Washington State upsets No. 3 Utah 66-58 in Pac-12 quarters Nathan Davis out as Bucknell head coach Minnesota’s Whalen resigns after third straight losing season Antoine Davis finishes shy of passing Maravich scoring mark Tennessee PG Zakai Zeigler suffers season-ending knee injury Detroit Mercy’s Davis nears Maravich’s NCAA scoring record
LAS VEGAS — Bella Murekatete scored 19 points as Washington State upset No. 3 Utah State 66-58 in the Pac-12 quarterfinal game.
The Cougars (21-10) led the trio with 39.3 seconds left and had the ball, and instead of fouling, the Utes allowed Charlisse Léger-Walker to actually circle the shot clock, make one pass, return the ball and fold. a three-pointer with eight seconds left extended the lead to 64-58.
Léger-Walker finished with 15 points and Ola Motuga scored 13 points for the Cougars.
Utah (25-4) was led by Gianna Niepkens with 18 points. Alyssa Pealy added 11 points to Utes.
Trailing by four at halftime, the Cougars beat Utah 27–11 in the third quarter, closing a two-point gap to end the period 14–0 to go 53–41 ahead in the final period.
Washington State hit 11 of 19 (57.9%) from the floor in the third, including 5 of 7 (71.4%) from three-point range, while the normally prolific Cliff fought for 36.4% of shots (4 of eleven).
Opening the fourth quarter with a 3-pointer from Nipkens, the Utes conceded eight shots in a row while the Cougars took a 14-point lead, 58–44, with 7:41 left in the game.
The Cougars capped Utah’s second chances with a defensive rebounding percentage of 77.1%. Washington State also passed Utah on second chance points, 11–4.
Washington State: The Cougars took revenge on last year’s tournament when the teams also met in the quarterfinals. Utah beat Washington State 70–59.
Utah: The Utahs have been the top-scoring team in the Pac-12 this season, averaging 84.4 points per game. They never found their way offensively from the start, as they scored a rather dismal 27% in the first five minutes.
Washington State: Play Colorado State or Oregon State in Friday’s semi-final round.
Utah: NCAA bid pending. —
LEWISBURG, Pennsylvania. Nathan Davis stepped down as head coach at Bucknell, ending an eight-year tenure during which he lost twice to much higher-seeded opponents in the NCAA Tournament.
The move was announced by Bucknell athletic director Jermaine Truax.
The Bison went 12-20 this season, ending with a 64-59 loss to the American in the first round of the Patriot League tournament.
Davis became Bucknell’s head coach with a 129–115 record. Bison lost to fourth-seeded West Virginia 86–80 in the 2017 NCAA Tournament, and lost to third-seeded Michigan State 82–78 in the 2018 tournament.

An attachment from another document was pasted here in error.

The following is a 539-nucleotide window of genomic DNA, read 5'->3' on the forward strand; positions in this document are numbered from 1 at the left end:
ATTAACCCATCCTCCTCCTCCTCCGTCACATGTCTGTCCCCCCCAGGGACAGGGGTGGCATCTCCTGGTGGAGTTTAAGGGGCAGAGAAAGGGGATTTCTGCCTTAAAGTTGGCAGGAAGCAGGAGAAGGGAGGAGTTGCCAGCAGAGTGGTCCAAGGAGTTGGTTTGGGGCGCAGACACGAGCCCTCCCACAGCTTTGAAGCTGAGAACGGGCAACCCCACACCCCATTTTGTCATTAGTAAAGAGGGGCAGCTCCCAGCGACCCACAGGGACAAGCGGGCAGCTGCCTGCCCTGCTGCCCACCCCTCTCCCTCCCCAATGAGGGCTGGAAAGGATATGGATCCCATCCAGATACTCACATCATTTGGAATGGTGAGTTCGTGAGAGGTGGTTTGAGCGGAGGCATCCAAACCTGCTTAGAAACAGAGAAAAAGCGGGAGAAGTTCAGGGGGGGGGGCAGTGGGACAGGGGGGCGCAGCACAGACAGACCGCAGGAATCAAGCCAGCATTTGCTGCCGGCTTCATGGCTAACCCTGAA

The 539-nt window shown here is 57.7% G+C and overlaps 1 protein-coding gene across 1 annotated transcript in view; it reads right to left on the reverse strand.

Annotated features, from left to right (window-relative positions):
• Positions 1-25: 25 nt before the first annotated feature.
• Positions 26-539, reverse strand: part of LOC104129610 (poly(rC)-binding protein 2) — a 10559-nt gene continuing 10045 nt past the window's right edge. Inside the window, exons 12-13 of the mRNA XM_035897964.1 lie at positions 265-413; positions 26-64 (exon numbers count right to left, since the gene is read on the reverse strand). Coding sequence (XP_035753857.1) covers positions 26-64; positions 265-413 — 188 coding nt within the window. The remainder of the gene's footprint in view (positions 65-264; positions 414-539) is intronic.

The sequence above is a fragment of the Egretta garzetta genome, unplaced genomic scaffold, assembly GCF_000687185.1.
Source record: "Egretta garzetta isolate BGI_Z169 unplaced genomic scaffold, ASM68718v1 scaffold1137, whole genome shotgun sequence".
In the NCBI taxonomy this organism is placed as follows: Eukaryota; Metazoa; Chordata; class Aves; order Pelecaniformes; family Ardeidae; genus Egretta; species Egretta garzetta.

Davis, 48, had previously been an assistant at Bucknell for five seasons. He was also head coach at his alma mater, Randolph-Macon, and assistant at the Navy and Colgate.
“I am grateful for the positive mentoring Nathan has provided to our student athletes, however the last four seasons have not met the high standards of on-court success we expect from our men’s basketball team,” Truax said.
MINNEAPOLIS. Lindsey Whalen, considered the greatest player in Minnesota women’s basketball history, resigned as coach Thursday after losing her third consecutive losing season.
The Gophers’ 11–19 season ended with a first-round loss to Penn State in the Big Ten on Wednesday. They finished 12th in the Big Ten with a 4-12 record, their fewest wins in 12 years.
Whalen, a member of the Naismith Memorial Basketball Hall of Fame, was hired five years ago with no coaching experience. Whalen, who earned a base salary of $547,000 this year, received a contract extension for the 2024-25 season last March. Athletic director Mark Coyle said Whalen will remain special assistant director of athletics until April 12, 2025.
Whalen, in a statement, thanked Coyle for the opportunity.
“We did everything right and created a lot of memories,” she said, “but now is the perfect time for me to step aside and be a proud graduate again. I look forward to supporting and cheering for the next head coach.”
Whalen was supposed to appear at the press conference with Coyle, but did not show up. Coyle said she was busy meeting with her staff. Whalen tweeted Thursday night that her absence was due to being overwhelmed with emotion in the elevator on her way to the press conference. “I am human,” she wrote.
When Coyle was asked if the breakup was a joint decision, he said he had a long meeting with Whalen three or four weeks ago to discuss the situation.
“Together, we just felt that now was the right time for her to retire,” Coyle said. “She will continue to be part of our program. She is so loved in these corridors and in these buildings. Obviously, she is an icon. She’s on Mount Rushmore, Minnesota.
Whalen grew up an hour west of Minneapolis in Hutchinson and played for the Gophers from 2000 to 2004. She left as the program’s all-time leader in points, second in assists, and third in steals. Her #13 jersey was retired.